I don't get why Intel's stock is so low, even though they've had their legal issues. Google's stock goes up/down what Intel's price is on a daily basis.

    Intel did the SSD right, straight from the gate. They may have had some glitches and it may have lacked some functionality (like TRIM) or the ability to update the firmware, but their SSDs didn't stutter and they are still top performing in their class.

    I am still waiting for the price to drop.

    As stated before, my ideal market prices:
    256GB SSD at ~$175
    5TB HDD at ~$175
    Reply
  • andersx - Friday, August 13, 2010 - link

    Wait ten years, then add a zero to those capacities. Reply
  • bok-bok - Thursday, August 12, 2010 - link

    Since the dawn of time (or maybe only the Tandy 2000), we have awaited the day when the storage subsystem would cease to be a bottleneck, ruin our marriages, and devour our children.

    And once I sat down at a core i5 laptop with an Intel SSD-based RAID 0 array, I felt like that moment had arrived.

    I had debated about what I was going to devote upgrade money to in my own laptop, and I was ready to go for more RAM. Then I experienced the performance boost that comes with the price tag, and it stopped being just being a benchmark number on a website.

    And now I feel like I was in a state of denial driven by a penny-wise mentality. I mean, we've always known it was the damn disk. Ever since I was a kid playing Hero's Quest on my dad's Tandy, and the game action would halt as the 20mb hard drive started chugging and chirping, loading the next epic encounter, my life has been affected by mechanical storage.

    While I appreciate andersx's example, where the capacity needs and related price tag don't scale well, I believe there are countless business/enterprise cases where the expenditure is beyond justified.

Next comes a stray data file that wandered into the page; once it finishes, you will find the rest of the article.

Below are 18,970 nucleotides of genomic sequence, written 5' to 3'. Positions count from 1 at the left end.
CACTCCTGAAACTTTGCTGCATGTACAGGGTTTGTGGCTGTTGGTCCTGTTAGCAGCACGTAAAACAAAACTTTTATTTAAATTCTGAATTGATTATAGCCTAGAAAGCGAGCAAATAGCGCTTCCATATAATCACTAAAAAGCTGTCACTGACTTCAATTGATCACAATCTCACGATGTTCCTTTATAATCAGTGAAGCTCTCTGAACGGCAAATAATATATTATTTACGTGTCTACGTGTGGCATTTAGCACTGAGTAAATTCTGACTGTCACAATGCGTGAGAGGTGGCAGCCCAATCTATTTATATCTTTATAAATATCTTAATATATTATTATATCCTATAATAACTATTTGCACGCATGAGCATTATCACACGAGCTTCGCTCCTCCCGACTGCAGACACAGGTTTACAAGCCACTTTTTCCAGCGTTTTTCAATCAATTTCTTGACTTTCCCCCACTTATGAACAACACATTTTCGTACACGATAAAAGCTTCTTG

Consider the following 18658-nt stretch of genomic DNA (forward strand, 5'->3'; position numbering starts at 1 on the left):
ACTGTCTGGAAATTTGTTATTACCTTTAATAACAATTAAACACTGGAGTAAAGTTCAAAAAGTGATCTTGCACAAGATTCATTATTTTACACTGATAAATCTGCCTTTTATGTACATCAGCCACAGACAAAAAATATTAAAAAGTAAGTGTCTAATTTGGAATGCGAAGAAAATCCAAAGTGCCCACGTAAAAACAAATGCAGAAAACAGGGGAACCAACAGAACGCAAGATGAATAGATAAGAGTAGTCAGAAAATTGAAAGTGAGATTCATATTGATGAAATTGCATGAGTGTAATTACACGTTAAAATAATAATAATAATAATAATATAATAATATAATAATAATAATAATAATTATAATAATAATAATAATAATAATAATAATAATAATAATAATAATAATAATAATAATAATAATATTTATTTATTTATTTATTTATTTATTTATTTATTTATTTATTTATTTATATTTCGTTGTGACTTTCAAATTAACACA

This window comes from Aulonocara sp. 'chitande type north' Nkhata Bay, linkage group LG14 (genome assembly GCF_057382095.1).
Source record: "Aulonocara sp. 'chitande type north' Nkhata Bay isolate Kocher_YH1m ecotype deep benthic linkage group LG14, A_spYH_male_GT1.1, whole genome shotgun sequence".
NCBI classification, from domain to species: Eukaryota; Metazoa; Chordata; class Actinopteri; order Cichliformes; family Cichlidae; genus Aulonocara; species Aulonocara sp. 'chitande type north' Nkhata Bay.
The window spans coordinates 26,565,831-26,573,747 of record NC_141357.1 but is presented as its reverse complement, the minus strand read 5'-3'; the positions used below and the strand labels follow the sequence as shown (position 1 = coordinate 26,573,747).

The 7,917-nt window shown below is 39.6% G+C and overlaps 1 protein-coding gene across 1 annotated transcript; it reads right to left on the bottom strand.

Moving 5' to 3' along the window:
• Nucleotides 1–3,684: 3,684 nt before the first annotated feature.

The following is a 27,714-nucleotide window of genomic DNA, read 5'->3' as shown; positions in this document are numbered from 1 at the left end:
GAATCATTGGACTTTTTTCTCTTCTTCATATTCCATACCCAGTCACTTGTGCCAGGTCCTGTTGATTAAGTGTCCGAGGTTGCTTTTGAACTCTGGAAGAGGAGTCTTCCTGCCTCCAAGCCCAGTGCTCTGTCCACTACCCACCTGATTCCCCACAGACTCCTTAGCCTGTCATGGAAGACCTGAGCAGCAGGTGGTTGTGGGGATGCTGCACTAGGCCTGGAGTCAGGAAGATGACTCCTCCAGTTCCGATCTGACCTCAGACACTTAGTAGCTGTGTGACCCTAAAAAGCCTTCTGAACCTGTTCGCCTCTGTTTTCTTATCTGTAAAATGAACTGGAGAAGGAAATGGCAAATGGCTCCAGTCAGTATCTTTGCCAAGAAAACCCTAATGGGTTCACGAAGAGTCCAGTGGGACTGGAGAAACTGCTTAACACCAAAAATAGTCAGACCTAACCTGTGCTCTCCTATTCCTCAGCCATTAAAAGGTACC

I mean, what's your time worth?

    Consider your daily business processes; to what extent are they hindered by the various friction you encounter while interfacing with technology? How do you qualify the subconscious effect of all that friction on our well being? And it does have an impact.

    Now imagine an office environment where like many organizations, the staff is pushing older workstations - or even newer ones with certain damnably slow antivirus/endpoint protection applications constantly doing read operations on mechanical spindles. I like my A/V app, but I'm still in-f$%*ing-furiated when the startup scan causes my machine to bring time to a halt. Whatever possibly valuable idea I had that motivated me to open my laptop just got away from me when the wave of frustration swept over me. Multiply that by everyone involved in a business process who endures a similar phenomenon.

    And of course there's the quantifiable loss of time (your most precious asset and the thing when you run out, you die).

    But there's more. It's not a contest against your own price-performance curve; business is a constant competition. Now I'm not suggesting that the lack of an SSD drive is going to topple your empire. But if an organization misses a high-dollar opportunity due to an accumulated competitive disadvantage, then the "will this save me enough time to justify the cost?" question is irrelevant. The fastest horse wins. If you can afford to deploy SSD, then you almost can't afford not to.

    I mean, I don't know I found the performance gain to be dramatic enough to justify outfitting every machine in the office with a 40gb SSD drive. Even the 4+ year old ones, even the D310s. I haven't tested the theory yet, but I'm guessing that the oldest computers will probably see the greatest benefit. Provided the caps on the motherboards don't crap out first, that is.
    But if they do, just pull the drives out.

    After all that it will be the Exchange Server's turn.

    .

    It's hard to qualify the psychological impact of friction in our computing environment, but consider how long we've been enduring the storage bottleneck